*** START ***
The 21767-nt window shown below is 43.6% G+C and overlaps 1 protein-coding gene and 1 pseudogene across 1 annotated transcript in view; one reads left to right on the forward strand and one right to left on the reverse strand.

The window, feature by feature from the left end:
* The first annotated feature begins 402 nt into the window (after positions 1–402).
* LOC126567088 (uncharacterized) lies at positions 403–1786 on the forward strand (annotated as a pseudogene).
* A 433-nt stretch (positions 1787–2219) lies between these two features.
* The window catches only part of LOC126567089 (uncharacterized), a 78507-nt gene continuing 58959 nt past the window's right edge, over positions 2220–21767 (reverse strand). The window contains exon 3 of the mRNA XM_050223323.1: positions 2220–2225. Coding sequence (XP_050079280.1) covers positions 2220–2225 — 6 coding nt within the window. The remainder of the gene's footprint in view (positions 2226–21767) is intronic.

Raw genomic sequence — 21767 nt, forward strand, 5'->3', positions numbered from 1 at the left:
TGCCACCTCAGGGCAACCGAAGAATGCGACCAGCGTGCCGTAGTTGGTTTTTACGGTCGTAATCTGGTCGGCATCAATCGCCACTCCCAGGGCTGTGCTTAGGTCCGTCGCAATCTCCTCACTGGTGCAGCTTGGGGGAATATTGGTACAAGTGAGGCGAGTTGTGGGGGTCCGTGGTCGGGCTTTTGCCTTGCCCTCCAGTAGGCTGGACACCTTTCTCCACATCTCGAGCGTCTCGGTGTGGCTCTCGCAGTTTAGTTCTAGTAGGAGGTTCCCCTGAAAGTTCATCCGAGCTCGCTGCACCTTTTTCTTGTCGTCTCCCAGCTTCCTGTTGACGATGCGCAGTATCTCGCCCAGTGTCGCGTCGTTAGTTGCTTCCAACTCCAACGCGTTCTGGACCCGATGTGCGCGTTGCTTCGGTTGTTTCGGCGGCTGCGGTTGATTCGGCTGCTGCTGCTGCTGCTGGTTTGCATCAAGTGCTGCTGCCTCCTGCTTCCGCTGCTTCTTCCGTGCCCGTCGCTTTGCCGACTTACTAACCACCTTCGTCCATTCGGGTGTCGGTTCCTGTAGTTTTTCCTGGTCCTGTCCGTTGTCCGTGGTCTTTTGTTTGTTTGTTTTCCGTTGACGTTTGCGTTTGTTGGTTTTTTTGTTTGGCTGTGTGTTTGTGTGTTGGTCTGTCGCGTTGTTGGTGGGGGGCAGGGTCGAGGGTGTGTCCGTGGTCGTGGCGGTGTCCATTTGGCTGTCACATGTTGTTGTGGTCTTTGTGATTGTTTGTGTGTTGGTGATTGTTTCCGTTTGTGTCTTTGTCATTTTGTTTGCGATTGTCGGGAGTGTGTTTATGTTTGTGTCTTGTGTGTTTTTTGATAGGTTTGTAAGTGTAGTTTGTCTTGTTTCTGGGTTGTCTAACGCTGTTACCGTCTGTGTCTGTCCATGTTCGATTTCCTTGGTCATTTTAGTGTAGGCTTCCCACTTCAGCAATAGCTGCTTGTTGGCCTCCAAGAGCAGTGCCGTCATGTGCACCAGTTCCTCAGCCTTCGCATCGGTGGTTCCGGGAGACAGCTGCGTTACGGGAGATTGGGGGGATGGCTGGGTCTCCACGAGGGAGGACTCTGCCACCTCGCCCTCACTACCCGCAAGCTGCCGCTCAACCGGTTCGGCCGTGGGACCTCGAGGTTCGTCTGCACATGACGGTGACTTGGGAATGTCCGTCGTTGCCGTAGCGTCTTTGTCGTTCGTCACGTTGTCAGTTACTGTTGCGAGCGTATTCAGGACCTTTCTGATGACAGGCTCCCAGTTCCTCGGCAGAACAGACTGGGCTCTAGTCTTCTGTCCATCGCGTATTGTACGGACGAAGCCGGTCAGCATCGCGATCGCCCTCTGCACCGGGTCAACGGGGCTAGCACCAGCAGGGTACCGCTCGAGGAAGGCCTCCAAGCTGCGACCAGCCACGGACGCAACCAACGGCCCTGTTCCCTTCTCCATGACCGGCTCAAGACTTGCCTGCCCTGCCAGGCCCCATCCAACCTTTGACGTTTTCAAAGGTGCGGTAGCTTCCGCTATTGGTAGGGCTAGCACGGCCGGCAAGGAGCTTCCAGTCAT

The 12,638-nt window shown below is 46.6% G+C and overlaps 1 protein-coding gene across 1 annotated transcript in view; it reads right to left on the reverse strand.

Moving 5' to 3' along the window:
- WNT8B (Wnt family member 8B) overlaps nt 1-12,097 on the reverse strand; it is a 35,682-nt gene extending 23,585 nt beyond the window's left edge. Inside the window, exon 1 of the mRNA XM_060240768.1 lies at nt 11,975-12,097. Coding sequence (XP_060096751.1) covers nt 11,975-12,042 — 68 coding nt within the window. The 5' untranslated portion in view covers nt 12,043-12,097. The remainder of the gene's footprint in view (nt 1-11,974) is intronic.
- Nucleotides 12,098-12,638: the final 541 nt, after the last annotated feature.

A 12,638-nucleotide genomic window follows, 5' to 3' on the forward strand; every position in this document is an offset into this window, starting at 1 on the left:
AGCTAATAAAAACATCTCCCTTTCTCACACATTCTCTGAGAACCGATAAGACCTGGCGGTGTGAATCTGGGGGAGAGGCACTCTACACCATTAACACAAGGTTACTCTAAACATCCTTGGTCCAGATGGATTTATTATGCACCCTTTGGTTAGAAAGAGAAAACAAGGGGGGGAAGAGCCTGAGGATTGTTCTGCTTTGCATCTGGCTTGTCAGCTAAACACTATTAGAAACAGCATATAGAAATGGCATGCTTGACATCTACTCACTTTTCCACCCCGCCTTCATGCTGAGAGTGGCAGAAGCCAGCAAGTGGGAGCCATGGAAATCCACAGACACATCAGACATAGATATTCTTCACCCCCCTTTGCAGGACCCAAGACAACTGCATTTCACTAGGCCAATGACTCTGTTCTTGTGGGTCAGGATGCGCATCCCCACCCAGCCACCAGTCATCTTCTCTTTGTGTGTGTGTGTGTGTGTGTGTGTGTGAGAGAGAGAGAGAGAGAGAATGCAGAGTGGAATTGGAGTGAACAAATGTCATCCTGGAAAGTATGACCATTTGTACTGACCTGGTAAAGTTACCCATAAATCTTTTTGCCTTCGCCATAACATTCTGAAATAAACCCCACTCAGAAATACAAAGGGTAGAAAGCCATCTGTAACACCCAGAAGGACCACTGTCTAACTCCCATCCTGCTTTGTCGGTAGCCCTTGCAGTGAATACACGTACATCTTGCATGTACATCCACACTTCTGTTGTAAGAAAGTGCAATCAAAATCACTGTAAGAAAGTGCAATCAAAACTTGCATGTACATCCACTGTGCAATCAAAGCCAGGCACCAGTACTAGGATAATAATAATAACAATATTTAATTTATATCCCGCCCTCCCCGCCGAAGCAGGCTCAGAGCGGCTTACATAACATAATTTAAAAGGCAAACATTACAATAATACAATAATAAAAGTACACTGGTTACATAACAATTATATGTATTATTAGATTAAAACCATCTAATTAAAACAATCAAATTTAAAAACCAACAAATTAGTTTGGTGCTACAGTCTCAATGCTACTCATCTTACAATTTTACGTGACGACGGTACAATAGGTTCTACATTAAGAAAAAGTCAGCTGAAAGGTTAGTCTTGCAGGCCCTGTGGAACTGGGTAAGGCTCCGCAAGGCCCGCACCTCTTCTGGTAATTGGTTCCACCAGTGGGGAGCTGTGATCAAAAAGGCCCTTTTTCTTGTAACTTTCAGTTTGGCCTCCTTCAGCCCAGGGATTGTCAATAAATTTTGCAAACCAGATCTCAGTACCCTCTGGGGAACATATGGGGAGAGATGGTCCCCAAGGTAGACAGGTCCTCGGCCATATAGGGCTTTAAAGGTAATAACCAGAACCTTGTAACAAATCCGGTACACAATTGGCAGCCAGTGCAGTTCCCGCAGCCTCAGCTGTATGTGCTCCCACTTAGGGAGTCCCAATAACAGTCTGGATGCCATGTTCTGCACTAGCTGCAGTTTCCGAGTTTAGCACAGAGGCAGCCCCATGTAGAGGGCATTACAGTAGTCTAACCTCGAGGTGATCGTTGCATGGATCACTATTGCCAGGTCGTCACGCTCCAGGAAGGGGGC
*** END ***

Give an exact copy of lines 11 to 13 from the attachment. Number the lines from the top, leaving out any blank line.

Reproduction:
- WNT8B (Wnt family member 8B) overlaps nt 1-12,097 on the reverse strand; it is a 35,682-nt gene extending 23,585 nt beyond the window's left edge. Inside the window, exon 1 of the mRNA XM_060240768.1 lies at nt 11,975-12,097. Coding sequence (XP_060096751.1) covers nt 11,975-12,042 — 68 coding nt within the window. The 5' untranslated portion in view covers nt 12,043-12,097. The remainder of the gene's footprint in view (nt 1-11,974) is intronic.
- Nucleotides 12,098-12,638: the final 541 nt, after the last annotated feature.

A 12,638-nucleotide genomic window follows, 5' to 3' on the forward strand; every position in this document is an offset into this window, starting at 1 on the left: